Smithsonian - National Museum of American History, Behring Center

Costume Collection - Women's Dresses

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Dress, 1-Piece - click to enlarge

Dress, 1-Piece - click to enlarge

Click photos to enlarge.

Dress, 1-Piece

Catalogue number: CS*044408

Date: 1814-01-06

Maker: Unknown


Empire style; very sheer white linen; front bodice made of two pieces which are seamed at center front; self binding at neck; bodice front gathered at either side of center front below bust and at neck seam; bodice side pieces, lined, extend into back; back piece, with drawstring at neck; back bodice heavily gathered at center back waist seam; narrow rectangular piece over shoulder connecting front and back; very long sleeves shaped at ends; gathering stitch on inside arm seam; skirt gathered along back at waist seam; skirt plain except near hem; hem treatment consisting of tucks, wide band of white-on-white embroidery in vine and floral pattern, with swags at lower edge, and occasional oval cutouts with net insertions that are embroidered with leaves, and lastly, tuck near bottom edge; narrow foldover hem that gives appearance of additional tuck.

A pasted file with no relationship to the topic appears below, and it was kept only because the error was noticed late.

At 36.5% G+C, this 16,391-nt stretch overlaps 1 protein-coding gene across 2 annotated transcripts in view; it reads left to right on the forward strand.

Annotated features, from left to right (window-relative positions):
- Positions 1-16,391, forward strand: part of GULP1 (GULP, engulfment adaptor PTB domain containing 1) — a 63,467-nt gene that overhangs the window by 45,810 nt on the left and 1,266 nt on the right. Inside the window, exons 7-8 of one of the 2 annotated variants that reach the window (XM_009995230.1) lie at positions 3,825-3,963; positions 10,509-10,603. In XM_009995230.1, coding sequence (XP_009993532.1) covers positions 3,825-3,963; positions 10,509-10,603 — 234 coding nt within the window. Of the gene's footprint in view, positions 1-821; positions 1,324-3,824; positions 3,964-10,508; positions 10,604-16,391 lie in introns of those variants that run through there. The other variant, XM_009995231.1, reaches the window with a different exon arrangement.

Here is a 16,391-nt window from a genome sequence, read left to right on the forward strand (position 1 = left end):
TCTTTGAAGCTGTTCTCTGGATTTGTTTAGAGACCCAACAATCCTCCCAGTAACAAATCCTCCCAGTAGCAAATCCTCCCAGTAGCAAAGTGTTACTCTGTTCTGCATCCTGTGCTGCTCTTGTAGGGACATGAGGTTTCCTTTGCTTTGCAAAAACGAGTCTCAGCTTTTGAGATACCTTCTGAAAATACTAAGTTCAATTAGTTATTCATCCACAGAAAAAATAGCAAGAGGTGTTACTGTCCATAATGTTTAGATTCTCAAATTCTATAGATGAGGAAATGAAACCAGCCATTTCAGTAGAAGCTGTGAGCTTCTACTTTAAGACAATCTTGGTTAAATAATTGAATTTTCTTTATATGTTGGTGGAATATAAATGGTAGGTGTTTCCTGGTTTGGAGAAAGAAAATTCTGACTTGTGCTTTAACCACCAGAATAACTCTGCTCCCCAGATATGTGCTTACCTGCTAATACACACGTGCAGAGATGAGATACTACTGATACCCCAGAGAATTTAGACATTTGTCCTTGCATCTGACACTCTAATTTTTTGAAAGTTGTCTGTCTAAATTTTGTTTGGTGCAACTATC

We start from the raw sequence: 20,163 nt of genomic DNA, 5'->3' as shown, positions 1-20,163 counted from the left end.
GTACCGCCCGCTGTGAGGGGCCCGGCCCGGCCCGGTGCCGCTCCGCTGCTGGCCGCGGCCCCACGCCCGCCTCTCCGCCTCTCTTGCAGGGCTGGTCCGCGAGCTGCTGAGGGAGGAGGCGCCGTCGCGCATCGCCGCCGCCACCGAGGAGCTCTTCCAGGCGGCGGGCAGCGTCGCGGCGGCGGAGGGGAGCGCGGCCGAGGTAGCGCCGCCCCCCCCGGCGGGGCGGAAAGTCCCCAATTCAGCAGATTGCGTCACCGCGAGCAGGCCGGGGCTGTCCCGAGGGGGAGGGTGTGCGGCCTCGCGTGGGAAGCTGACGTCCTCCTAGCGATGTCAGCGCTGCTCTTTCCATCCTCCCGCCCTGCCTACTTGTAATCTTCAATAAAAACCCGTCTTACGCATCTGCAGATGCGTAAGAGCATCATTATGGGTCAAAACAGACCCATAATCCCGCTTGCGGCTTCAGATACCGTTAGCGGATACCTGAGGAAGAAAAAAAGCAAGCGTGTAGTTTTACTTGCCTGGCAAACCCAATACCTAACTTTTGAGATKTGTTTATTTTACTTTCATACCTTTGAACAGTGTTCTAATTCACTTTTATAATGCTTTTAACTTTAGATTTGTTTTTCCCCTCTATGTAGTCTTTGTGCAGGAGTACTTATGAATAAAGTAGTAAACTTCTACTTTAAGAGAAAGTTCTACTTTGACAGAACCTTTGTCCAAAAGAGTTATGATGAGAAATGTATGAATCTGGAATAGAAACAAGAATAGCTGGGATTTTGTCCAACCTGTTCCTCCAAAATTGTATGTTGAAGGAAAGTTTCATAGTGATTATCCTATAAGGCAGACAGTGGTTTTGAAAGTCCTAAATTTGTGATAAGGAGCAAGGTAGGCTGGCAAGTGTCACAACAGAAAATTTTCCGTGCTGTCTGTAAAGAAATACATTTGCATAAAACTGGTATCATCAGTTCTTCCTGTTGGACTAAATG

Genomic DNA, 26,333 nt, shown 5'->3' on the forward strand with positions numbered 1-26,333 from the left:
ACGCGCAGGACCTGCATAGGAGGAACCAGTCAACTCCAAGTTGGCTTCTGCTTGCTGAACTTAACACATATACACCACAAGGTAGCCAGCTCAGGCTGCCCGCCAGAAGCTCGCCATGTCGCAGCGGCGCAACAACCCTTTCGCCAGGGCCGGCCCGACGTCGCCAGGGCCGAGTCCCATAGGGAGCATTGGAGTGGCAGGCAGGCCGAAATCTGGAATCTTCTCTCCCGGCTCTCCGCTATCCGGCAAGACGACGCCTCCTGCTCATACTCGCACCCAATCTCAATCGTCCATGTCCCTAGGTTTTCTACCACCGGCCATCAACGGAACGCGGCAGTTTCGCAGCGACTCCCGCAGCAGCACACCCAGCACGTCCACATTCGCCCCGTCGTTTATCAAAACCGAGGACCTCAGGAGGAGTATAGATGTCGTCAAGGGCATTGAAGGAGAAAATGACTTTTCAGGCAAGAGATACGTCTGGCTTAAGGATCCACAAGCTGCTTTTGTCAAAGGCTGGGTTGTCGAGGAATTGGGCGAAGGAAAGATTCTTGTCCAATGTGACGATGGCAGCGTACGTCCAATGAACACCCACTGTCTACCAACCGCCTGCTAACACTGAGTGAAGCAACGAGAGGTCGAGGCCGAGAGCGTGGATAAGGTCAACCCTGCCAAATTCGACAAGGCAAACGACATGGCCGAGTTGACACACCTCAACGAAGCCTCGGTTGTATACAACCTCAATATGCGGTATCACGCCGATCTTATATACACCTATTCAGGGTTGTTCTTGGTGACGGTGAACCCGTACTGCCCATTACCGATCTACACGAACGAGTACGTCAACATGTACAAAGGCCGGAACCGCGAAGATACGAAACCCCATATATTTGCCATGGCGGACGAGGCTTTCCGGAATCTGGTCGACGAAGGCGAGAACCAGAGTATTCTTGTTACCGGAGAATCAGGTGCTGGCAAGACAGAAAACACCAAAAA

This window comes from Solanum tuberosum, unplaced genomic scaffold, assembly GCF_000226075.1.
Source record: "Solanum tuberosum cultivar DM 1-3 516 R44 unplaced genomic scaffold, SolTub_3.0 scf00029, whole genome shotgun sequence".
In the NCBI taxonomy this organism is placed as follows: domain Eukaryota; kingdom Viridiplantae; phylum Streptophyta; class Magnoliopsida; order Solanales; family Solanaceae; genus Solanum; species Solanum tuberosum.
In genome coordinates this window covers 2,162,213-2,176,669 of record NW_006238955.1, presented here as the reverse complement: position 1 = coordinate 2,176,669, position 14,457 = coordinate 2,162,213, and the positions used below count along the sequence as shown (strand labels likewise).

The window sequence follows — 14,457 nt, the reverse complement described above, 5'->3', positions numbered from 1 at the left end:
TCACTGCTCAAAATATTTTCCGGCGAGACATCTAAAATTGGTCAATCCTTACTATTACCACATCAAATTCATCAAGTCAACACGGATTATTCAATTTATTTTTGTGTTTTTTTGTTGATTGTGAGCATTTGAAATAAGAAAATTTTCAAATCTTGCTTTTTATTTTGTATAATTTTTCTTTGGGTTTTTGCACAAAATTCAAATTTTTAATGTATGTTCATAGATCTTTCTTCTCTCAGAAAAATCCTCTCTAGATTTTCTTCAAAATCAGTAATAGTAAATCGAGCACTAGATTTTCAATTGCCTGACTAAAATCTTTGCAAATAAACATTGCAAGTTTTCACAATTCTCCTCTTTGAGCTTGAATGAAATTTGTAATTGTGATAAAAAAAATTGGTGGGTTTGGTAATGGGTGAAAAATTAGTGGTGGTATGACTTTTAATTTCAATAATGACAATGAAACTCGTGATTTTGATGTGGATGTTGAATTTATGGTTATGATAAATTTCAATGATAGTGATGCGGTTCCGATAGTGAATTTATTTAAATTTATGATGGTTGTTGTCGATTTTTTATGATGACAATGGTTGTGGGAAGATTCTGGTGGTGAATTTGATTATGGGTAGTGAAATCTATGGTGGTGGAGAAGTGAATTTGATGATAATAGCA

Mehitabel Kendrick wore this dress for her wedding January 6, 1814 to Abisha Samson in Newton, Massachusetts. Her new husband was a Baptist minister, and she was his second wife. His first wife had died in childbirth a year earlier. Mehitabel and Abisha Samson had four children. According to the donor, the dress continued to be worn for proms, celebrations, teas and other occasions by descendents until it was donated to the Smithsonian Institution in 1946. It was put on exhibition at that time and was part of the Hall of American Costume from 1964 to 1973.

Credit: Gift of Mrs. Charles C. Osgood